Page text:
In Mie s theory, the scattering diameter Qs and the absorption diameter QA are related to the particle size D, the wavelength A, and the optical constants of the material (refractive index n and absorption index k). [Pg.20]

Mie s Theory. Mie applied the Maxwell equations to a model in which a plane wave front meets an optically isotropic sphere with refractive index n and absorption index k [1.26]. Integration gives the values of the absorption cross section QA and the scattering cross section Qs these dimensionless numbers relate the proportion of absorption and scattering to the geometric diameter of the particle. The theory has provided useful insights into the effect of particle size on the color properties of pigments. [Pg.24]

The consequences of Mie s theory for absorption (i.e., for tinting strength) are now considered. Calculations from Mie s theory, using the relative refractive index n and the absorption index k, are given in Figure 8 [1.30]. The parameter a on the abscissa can once more be taken as a relative measure of the particle size. The following conclusions may be drawn ... [Pg.25]

With increasing absorption index k, the absorption of very small particles increases. [Pg.26]

The top curve in Figure 8 applies to pigments with a high absorption index k and low refractive index rt (e.g., carbon black) and shows that the optimal particle size lies below a given limit. [Pg.26]

The lowest curve applies to pigments with a small absorption index k and high relative refractive index n, as is usually the case with inorganic pigments (e.g., red iron oxide). Here, there is a distinct maximum [1.11], [1.16]. [Pg.26]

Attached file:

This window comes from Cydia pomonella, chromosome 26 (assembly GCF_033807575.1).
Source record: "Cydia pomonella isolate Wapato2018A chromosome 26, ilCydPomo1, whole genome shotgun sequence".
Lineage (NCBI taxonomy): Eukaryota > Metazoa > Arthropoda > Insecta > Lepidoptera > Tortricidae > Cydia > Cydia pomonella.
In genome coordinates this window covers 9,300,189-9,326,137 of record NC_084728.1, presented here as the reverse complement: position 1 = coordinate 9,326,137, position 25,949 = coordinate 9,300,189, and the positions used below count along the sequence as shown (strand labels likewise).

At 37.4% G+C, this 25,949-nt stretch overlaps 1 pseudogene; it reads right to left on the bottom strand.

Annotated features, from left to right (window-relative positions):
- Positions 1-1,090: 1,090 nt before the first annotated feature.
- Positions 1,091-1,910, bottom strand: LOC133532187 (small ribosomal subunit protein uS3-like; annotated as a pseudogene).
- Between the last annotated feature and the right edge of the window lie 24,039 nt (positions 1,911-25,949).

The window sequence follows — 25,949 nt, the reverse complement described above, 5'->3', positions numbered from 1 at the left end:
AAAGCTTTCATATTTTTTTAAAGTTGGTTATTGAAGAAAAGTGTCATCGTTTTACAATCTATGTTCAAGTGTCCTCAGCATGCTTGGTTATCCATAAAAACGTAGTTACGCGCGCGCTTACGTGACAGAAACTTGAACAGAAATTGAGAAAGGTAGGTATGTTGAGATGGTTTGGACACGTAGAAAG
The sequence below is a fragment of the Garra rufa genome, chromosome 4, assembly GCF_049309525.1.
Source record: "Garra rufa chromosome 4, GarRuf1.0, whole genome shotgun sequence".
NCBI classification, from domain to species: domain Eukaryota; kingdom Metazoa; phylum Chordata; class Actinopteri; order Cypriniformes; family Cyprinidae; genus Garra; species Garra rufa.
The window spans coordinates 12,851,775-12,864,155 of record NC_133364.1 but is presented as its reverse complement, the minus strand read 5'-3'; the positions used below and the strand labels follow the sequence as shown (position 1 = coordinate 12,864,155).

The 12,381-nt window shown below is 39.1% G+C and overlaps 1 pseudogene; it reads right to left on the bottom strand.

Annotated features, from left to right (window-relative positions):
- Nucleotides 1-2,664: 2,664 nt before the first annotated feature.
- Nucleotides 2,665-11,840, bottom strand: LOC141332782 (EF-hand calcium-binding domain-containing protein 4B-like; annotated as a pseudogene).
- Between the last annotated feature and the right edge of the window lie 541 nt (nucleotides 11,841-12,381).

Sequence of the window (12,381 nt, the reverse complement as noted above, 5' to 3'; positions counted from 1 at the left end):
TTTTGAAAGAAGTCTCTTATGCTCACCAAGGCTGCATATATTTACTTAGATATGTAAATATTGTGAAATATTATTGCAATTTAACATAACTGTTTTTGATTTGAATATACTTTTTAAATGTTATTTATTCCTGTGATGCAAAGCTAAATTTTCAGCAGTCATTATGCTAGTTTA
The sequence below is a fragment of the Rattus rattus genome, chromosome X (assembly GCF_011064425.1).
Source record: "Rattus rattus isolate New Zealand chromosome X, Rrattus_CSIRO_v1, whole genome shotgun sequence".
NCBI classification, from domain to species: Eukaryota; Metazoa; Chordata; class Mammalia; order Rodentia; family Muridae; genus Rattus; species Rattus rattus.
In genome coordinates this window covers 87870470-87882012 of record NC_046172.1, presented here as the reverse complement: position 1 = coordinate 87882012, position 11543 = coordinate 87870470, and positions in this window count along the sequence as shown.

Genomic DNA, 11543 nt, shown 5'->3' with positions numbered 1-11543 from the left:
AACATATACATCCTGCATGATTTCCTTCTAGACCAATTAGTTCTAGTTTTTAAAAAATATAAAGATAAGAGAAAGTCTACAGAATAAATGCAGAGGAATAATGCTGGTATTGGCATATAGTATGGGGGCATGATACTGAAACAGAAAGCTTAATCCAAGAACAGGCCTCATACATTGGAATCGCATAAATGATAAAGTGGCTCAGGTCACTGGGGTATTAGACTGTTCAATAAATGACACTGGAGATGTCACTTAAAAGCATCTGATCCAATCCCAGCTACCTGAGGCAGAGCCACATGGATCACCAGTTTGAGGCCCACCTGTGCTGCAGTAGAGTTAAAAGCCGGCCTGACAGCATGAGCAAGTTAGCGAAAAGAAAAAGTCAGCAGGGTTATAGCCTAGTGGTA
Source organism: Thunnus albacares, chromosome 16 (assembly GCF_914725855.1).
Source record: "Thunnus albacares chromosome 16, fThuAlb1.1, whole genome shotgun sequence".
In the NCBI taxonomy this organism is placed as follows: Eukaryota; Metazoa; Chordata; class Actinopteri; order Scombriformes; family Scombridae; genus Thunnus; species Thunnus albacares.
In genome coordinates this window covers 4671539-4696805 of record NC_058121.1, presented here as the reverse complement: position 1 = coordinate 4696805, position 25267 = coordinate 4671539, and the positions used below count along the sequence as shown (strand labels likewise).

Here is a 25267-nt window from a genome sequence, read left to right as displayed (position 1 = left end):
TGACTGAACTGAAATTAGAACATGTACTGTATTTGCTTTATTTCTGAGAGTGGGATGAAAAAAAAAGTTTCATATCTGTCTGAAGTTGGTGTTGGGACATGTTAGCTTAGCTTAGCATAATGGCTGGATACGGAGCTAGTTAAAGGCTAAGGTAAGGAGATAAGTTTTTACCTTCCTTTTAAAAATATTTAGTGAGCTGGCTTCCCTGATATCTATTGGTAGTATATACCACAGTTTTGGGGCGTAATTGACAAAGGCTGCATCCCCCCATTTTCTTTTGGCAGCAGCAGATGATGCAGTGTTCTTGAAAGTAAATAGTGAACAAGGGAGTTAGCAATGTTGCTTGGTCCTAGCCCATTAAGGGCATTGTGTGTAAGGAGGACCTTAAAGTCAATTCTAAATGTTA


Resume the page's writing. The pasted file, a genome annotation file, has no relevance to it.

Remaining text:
The absorption index, k, introduces an exponential decay in E (and E ) with increasing z (see eq. [3]). Recalling that the intensity, I, is related to the electric field amplitude E, according to I lE 2 it follows from eqs. [3] and [4] that... [Pg.76]

Fourier transform infrared microscopes are equipped with a reflection capability that can be used under these circumstances. External reflection spectroscopy (ERS) requires a flat, reflective surface, and the results are sensitive to the polarization of the incident beam as well as the angle of incidence. Additionally, the orientations of the electric dipoles in the films are important to the selection rules and the intensities of the reflected beam. In reflectance measurements, the spectra are a function of the dispersion in the refractive index and the spectra obtained are completely different from that obtained through a transmission measurement that is strongly influenced by the absorption index, k. However, a complex refractive index, n + ik can be determined through a well-known mathematical route, namely, the Kramers-Kronig analysis. [Pg.118]

The absorption index k is a characteristic function of the wave-length and obviously increases as the wave-length of an absorption peak is approached. Most polymers show no specific absorption in the visible region of the spectrum and are therefore colourless in principle. [Pg.313]

The considerations before refer to the non-absorbing case when and n are real quantities. In order to characterize the optical properties completely absorption must be included. This can be achieved by taking the optica] and dielectric functions to be complex quantities comprising two real figures each. The (real) refractive index n is complemented by the real absorption index k to constitute the complex refractive index... [Pg.576]

strong oscillator the n and k spectra are asymmetric. The shift of the k maximum away from the resonance frequency is particularly obvious. In such a case a reliable representation of the vibrational structure cannot be derived from transmittance spectra and thus, from the absorption index k alone. Another peculiarity of the strong oscillator is the spectral range where the (real) refractive index is below unity. This renders... [Pg.580]

Figure 6.4-14 Spectra of the refractive index n, the absorption index k, and the degree of (phase) polarization Ppi, of quartz glass as derived from ellipsometric measurements. |

Table 23 Refractive index, n, and absorption index, k, of the ordinary ray for sapphire in the ultra-violet spectral range, at 25°C, from [49, 50]... |

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